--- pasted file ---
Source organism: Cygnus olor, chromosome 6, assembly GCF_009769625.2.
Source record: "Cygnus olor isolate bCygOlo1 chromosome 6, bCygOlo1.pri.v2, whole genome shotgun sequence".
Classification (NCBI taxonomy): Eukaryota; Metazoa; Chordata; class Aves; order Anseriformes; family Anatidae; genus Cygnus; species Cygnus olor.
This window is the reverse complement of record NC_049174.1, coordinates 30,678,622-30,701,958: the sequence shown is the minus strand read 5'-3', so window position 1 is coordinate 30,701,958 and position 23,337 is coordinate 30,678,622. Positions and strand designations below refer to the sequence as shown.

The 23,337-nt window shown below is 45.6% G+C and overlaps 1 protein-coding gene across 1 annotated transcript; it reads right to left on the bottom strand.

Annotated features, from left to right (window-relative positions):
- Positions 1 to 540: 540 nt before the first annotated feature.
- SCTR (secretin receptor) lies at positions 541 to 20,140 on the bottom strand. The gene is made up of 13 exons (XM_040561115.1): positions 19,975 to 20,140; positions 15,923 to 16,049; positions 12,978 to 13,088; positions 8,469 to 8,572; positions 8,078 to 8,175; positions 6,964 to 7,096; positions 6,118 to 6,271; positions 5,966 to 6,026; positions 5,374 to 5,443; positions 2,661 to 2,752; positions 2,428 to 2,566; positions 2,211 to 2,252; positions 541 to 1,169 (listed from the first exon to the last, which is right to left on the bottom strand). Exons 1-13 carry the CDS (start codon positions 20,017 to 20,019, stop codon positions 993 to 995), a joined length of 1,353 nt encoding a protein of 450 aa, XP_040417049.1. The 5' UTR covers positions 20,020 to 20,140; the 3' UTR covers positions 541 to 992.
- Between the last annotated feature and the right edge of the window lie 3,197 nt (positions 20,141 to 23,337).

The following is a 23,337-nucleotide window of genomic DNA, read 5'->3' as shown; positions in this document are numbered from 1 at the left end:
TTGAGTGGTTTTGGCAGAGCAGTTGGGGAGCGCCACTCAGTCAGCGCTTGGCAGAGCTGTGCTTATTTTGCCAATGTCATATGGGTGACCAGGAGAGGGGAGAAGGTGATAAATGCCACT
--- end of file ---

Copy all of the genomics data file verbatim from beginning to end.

Source organism: Cygnus olor, chromosome 6, assembly GCF_009769625.2.
Source record: "Cygnus olor isolate bCygOlo1 chromosome 6, bCygOlo1.pri.v2, whole genome shotgun sequence".
Classification (NCBI taxonomy): Eukaryota; Metazoa; Chordata; class Aves; order Anseriformes; family Anatidae; genus Cygnus; species Cygnus olor.
This window is the reverse complement of record NC_049174.1, coordinates 30,678,622-30,701,958: the sequence shown is the minus strand read 5'-3', so window position 1 is coordinate 30,701,958 and position 23,337 is coordinate 30,678,622. Positions and strand designations below refer to the sequence as shown.

The 23,337-nt window shown below is 45.6% G+C and overlaps 1 protein-coding gene across 1 annotated transcript; it reads right to left on the bottom strand.

Annotated features, from left to right (window-relative positions):
- Positions 1 to 540: 540 nt before the first annotated feature.
- SCTR (secretin receptor) lies at positions 541 to 20,140 on the bottom strand. The gene is made up of 13 exons (XM_040561115.1): positions 19,975 to 20,140; positions 15,923 to 16,049; positions 12,978 to 13,088; positions 8,469 to 8,572; positions 8,078 to 8,175; positions 6,964 to 7,096; positions 6,118 to 6,271; positions 5,966 to 6,026; positions 5,374 to 5,443; positions 2,661 to 2,752; positions 2,428 to 2,566; positions 2,211 to 2,252; positions 541 to 1,169 (listed from the first exon to the last, which is right to left on the bottom strand). Exons 1-13 carry the CDS (start codon positions 20,017 to 20,019, stop codon positions 993 to 995), a joined length of 1,353 nt encoding a protein of 450 aa, XP_040417049.1. The 5' UTR covers positions 20,020 to 20,140; the 3' UTR covers positions 541 to 992.
- Between the last annotated feature and the right edge of the window lie 3,197 nt (positions 20,141 to 23,337).

The following is a 23,337-nucleotide window of genomic DNA, read 5'->3' as shown; positions in this document are numbered from 1 at the left end:
TTGAGTGGTTTTGGCAGAGCAGTTGGGGAGCGCCACTCAGTCAGCGCTTGGCAGAGCTGTGCTTATTTTGCCAATGTCATATGGGTGACCAGGAGAGGGGAGAAGGTGATAAATGCCACT